“I’ve heard the courts are closed during the COVID-19 crisis. Can anything be done to help my business?”
At present, the Supreme Court of British Columbia is open for limited purposes. The Court will hear essential and urgent matters in a variety of areas, which include some types of insolvency applications.
However, courts not the only option for dealing with insolvency issues. Creditors and debtors can work together to address short-term and medium-term solutions. For example, negotiating payment options may achieve a short-term solution. Where more is required, a forbearance agreement may give a debtor more breathing room.
And even where a formal insolvency procedure is required, not all such procedures require court involvement. For example, troubled businesses can “stay” their creditors, even their secured creditors, and gain essential breathing room by filing a Notice of Intention to Make a Proposal (“NOI”) under the Bankruptcy and Insolvency Act. This is done through a licenced insolvency trustee, and does not require court involvement. Some insolvency processes still require court orders, and where that is the case, many will be considered urgent and therefore the sort of application that the Court will consider. Under changes brought in late last week, the court process for requesting an urgent application now specially refers to a number of applications in bankruptcy, receivership and other insolvency situations. The Court has set out a procedure to request a hearing for an urgent insolvency matter.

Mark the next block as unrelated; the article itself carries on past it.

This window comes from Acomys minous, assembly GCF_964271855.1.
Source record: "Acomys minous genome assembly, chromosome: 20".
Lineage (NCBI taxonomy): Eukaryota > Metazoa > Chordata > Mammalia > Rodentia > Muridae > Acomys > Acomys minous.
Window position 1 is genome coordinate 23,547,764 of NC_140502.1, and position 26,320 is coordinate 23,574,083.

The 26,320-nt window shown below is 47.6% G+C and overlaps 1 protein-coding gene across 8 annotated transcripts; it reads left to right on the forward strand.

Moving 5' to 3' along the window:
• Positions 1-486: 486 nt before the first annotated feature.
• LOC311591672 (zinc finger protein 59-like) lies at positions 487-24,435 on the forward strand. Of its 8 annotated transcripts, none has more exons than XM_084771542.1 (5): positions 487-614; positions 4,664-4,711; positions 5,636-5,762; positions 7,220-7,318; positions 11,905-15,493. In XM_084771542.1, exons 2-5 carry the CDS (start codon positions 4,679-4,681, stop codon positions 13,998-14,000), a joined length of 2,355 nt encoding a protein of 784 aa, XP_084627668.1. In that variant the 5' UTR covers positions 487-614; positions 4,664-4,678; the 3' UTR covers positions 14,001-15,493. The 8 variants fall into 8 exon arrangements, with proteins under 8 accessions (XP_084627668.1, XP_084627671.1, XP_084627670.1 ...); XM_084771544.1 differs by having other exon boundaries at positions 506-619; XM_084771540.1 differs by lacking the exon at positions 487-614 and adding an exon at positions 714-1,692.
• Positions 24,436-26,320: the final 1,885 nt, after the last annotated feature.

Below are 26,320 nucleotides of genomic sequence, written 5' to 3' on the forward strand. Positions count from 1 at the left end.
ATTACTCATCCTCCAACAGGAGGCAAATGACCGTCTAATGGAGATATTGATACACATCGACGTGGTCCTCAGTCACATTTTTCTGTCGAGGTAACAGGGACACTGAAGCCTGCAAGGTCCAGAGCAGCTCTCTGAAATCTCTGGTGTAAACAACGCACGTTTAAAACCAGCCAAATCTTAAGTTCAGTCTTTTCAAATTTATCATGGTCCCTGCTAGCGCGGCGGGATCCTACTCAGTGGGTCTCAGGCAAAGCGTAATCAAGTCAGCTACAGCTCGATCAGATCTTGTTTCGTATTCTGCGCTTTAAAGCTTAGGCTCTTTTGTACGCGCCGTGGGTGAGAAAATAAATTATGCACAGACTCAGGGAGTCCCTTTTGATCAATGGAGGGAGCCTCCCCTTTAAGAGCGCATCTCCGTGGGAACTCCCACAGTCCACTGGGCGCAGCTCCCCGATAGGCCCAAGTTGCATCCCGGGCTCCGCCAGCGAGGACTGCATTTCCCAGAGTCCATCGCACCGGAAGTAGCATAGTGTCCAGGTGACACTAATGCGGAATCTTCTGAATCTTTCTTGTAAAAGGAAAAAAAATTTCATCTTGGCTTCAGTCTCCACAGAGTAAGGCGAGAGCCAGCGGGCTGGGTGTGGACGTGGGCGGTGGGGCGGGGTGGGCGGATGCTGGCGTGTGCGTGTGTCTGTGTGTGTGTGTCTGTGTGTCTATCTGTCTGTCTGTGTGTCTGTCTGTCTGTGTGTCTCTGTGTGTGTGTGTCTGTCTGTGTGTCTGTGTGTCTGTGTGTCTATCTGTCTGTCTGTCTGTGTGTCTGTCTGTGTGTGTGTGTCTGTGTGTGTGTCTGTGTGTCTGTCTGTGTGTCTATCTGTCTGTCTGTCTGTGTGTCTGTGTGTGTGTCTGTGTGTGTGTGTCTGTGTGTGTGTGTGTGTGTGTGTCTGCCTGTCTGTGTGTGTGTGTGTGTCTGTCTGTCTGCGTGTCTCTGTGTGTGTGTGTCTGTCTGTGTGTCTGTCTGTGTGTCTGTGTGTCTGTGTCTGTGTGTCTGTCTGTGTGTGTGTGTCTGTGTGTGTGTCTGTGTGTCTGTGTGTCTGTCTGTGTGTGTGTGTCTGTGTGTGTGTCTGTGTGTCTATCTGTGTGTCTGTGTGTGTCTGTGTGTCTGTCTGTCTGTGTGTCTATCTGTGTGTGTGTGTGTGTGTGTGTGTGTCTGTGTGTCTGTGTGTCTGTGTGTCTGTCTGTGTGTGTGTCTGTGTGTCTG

This April 2, 2020 “Notice to the Profession, the Public and the Media Regarding Civil Proceedings – Insolvency” can be found here.
Gehlen Dabbs is OPEN to help you and your business during these challenging times. Please contact us for assistance.